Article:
Campus Life

Friend of Health Sciences Award honours influential therapeutic recreation expert

With more than 45 years of experience working and teaching in therapeutic recreation, Dr. Jerome (Jerry) Singleton was the perfect person to advise the University of Lethbridge when it established a therapeutic recreation degree program.

The U of L seconded Singleton from the School of Health and Human Performance, Recreation and Leisure Studies Division at Dalhousie University to help develop the program, a job he accomplished in six months of intense and driven work. In honour of his contribution, the Faculty of Health Sciences is presenting Singleton with this year’s Friend of Health Sciences Award.

“I worked with excellent faculty and staff at the U of L, so it was an enjoyable time,” says Singleton. “When I heard about previous recipients of this award and that they, on average, gave 20 to 35 years to their respective fields, I said ‘This is a great honour to be recognized for six months work with the faculty.’ It’s outstanding; I was shocked.”

Singleton entered the field of therapeutic recreation after having summer jobs where he worked with children with disabilities and found that it aligned with what he wanted to do — give a voice to those individuals who have been marginalized and empower them to reach their optimal level of ability. In the last 30 years, Singleton has worked with people who have dementia and helped train generations of people who now work in the field.

“Inclusion is a gradual process and I think it’s getting there,” he says. “We have more champions across Canada and there’s great leadership through Alberta Therapeutic Recreation Association (ATRA) and the Canadian Therapeutic Recreation Association (CTRA). We’re moving in a direction in Canada that the persons who are going to be providing service will have a minimum entry of practice standards.”

“Jerry’s contributions to our program are immeasurable,” says Dr. Chris Hosgood, dean of the Faculty of Health Sciences. “We have a first-class therapeutic recreation program thanks to Jerry’s generosity, expertise and dedication.”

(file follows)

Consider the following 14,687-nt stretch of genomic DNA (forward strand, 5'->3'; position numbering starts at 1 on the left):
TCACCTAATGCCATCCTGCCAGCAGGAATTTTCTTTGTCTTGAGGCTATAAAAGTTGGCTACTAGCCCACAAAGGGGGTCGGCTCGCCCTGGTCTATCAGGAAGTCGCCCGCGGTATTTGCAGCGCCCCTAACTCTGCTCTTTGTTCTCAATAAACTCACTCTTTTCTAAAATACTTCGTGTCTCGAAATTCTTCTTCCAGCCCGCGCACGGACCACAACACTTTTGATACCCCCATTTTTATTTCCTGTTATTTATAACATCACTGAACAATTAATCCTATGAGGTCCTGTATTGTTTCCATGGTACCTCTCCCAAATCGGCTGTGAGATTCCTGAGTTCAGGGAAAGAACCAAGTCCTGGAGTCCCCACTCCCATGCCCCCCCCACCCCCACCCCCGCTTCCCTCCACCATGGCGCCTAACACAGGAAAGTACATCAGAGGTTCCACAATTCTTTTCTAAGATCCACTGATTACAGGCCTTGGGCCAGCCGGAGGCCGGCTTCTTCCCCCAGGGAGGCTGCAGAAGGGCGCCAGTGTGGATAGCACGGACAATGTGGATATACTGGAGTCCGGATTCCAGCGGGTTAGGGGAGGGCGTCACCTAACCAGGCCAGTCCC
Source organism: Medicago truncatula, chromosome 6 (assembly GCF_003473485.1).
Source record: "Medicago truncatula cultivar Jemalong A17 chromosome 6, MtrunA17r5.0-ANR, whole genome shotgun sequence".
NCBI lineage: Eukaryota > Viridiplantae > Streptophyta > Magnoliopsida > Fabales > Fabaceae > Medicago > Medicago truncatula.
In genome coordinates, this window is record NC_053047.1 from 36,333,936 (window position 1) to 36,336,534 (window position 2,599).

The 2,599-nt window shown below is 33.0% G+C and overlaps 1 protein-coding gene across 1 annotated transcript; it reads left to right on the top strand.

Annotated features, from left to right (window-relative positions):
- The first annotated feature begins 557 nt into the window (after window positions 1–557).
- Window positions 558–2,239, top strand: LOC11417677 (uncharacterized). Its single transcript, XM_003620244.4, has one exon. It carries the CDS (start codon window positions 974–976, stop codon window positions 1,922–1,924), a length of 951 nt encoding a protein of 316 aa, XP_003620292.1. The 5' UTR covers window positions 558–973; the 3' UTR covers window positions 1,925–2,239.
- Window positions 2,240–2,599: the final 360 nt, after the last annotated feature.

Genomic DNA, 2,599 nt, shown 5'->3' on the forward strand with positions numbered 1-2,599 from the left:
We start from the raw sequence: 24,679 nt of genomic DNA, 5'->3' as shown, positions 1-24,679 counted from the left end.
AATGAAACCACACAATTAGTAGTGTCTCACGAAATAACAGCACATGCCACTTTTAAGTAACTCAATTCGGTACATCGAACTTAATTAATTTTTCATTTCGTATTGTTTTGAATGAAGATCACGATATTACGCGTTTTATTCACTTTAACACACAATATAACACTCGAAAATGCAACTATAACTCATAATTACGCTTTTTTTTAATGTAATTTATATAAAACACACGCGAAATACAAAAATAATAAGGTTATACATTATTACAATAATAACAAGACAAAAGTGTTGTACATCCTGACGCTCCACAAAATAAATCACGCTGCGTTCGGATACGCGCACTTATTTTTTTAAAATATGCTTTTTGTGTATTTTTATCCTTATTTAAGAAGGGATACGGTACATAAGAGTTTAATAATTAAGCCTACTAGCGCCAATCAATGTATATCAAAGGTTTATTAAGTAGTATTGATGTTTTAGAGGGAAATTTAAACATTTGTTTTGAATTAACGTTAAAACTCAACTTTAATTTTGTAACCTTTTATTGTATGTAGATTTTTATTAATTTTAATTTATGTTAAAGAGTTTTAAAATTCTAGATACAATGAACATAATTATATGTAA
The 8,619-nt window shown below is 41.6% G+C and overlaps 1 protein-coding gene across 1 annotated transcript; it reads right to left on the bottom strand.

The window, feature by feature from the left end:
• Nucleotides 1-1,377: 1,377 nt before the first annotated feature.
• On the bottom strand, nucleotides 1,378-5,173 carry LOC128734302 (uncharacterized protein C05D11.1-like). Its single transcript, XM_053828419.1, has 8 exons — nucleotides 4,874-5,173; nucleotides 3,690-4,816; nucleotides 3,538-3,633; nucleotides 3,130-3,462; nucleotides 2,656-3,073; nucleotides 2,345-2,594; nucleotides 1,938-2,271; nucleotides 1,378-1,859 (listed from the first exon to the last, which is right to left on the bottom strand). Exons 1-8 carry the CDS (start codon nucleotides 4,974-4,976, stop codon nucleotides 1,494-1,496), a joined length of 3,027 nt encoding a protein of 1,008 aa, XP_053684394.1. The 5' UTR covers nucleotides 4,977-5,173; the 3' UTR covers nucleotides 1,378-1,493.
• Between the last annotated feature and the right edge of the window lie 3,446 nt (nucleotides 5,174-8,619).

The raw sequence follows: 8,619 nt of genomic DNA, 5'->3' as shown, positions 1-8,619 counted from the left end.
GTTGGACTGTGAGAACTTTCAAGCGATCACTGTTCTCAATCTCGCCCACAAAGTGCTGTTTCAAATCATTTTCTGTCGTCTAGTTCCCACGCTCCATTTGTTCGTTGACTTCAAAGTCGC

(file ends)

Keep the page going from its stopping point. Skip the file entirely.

Singleton arrived in Lethbridge in January 2015. Preliminary work had been done by Dr. Dayna Daniels, a faculty member, and Tristan Hopper, a PhD student at the University of Alberta. Along with support from faculty and staff in health sciences and at Lethbridge College and the ATRA, Singleton began setting up the program within the guidelines of the Committee of Accreditation of Recreational Therapy Education (CARTE) and the National Council for Therapeutic Recreation Certification (NCTRC).

“It really was an opportunity to give back to the profession, to move the profession forward, but also give us another solid therapeutic recreation program that’s out west,” says Singleton.

The program was designed to meet the requirements for accreditation and graduates are prepared to complete the national certification exam to become a Certified Therapeutic Recreation Specialist. A therapeutic recreation advisory committee was established to provide consistent input. In the first year of the program, Devan McNeill taught three on-campus classes and Hopper provided two distance education classes. When additional faculty members were hired, Drs. Sienna Caspar and Pei-Chun Hsieh, all courses were provided on campus and Zac Crouse was hired to teach many online/blended courses.

“The University of Lethbridge really has a very innovative therapeutic recreation program and it’s because the village of the Faculty of Health Sciences empowered the creation and delivery of this program, with connections to the ATRA and Lethbridge College,” says Singleton.

The award will be presented to Singleton at the Friend of Health Science dinner on Oct. 4 at 6 p.m. in the U of L Students’ Union Ballrooms. Tickets are $50 each or $400 for a table of eight and are available online at Friend of Health Sciences.